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Contribute to Custom Scripts

Have a look at the template for an example of how a script page can be structured.

There is also an example for a page with can display multiple scripts.

You can also have a look at other scripts to see how they are structured.

For instructions on how custom scripts are structured have a look at this tutorial, or at the official documenation.

How to publish your own product

  • Fork the repository to get your own copy of the custom-scripts
    It is easiest to fork the repository on GitHub, but as some of you might not have GitHub account, or don’t want to bother with all this versioning and collaboration tools, you can also just download the whole repository as Zip file and work from there.
  • Create a new directory entry for your custom script
    Copy the example directory to proper directory, based on which datasource (satellite) you are publishing the product for, to something that describes what the product is about, say my_algorithm.
    Preferably use “snake_case” (underscores instead of spaces) if more than one word is used.
  • Fill in the details about the project in the file.
    Obviously, you’ll want to remove this chapter, but use the rest of the file as a template.
    Have a look around at other files to see how to include images, format the text and generally use the GitHub markdown (e.g. here for mathematical formulas or here for adding images).
  • Implement the product in the script.js file.
    The most work is of course the JavaScript implementation of the product. The example folder includes an empty custom script with comments that will hopefully help you build your own custom script.
  • Add an entry pointing to your script to the top level markdown file (i.e. if adding a script for Sentinel 2 add the link to in the folder sentinel-2).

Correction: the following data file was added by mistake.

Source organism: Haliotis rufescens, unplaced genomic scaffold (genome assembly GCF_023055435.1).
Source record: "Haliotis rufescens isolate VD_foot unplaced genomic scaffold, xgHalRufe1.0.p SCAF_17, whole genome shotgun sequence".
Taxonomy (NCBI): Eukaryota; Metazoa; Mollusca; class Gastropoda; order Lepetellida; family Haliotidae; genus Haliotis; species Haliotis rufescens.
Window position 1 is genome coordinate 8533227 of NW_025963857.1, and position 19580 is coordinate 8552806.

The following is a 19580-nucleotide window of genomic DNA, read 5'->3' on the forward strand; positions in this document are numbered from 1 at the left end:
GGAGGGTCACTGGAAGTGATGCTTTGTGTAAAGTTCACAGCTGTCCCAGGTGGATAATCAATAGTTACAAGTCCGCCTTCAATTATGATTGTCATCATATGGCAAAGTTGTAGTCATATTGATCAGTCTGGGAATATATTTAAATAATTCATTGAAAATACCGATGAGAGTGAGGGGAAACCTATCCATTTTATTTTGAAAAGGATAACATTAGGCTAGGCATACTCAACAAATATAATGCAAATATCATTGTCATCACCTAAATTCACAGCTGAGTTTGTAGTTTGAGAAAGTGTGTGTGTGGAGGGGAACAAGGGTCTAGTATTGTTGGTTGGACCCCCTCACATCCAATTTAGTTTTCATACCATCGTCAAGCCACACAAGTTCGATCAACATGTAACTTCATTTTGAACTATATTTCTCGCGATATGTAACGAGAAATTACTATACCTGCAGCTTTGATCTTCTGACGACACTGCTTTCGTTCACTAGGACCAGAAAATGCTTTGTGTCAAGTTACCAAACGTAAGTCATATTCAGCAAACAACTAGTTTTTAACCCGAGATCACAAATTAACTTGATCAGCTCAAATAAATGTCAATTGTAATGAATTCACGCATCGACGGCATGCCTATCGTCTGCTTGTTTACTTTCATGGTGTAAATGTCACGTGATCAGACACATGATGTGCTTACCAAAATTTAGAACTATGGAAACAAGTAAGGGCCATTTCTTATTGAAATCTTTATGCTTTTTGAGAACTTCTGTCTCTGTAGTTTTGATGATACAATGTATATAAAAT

A link and a short description will do.
  • And create a pull request :).
    There is extensive help on creating pull requests on GitHub help, but if you feel overwhelmed by this step and would still like to contribute, send us the folder you’ve created and we will take care of it for you.

Publishing your product should be easy, nevertheless, any feedback and ideas how to improve or make the process simpler is very appreciated.

Test your changes locally

This is optional but makes Pull Requests quicker to handle since they should have less mistakes.
Before you create the PR you can check if everything looks right on the website. To do this follow these steps which are based on Testing your GitHub Pages site locally with Jekyll page:


  • In the root directory of your fork open a terminal
  • Install ruby
    • Ubuntu: sudo apt install ruby ruby-dev
  • Install bundler
    • gem install bundler
    • On Ubuntu you might have to add sudo
  • Create a Gemfile
    • In the root folder of the repository (where the _config.yml file is) create a new file Gemfile.
    • i.e touch Gemfile
    • and add the following content:
source ''
gem "github-pages", "~> GH_VERSION", group: :jekyll_plugins
gem "just-the-docs"

Replace GH_VERSION with the version number that is displayed next to github-pages here.

  • Serve the page
    • First install all necessary gems with bundle install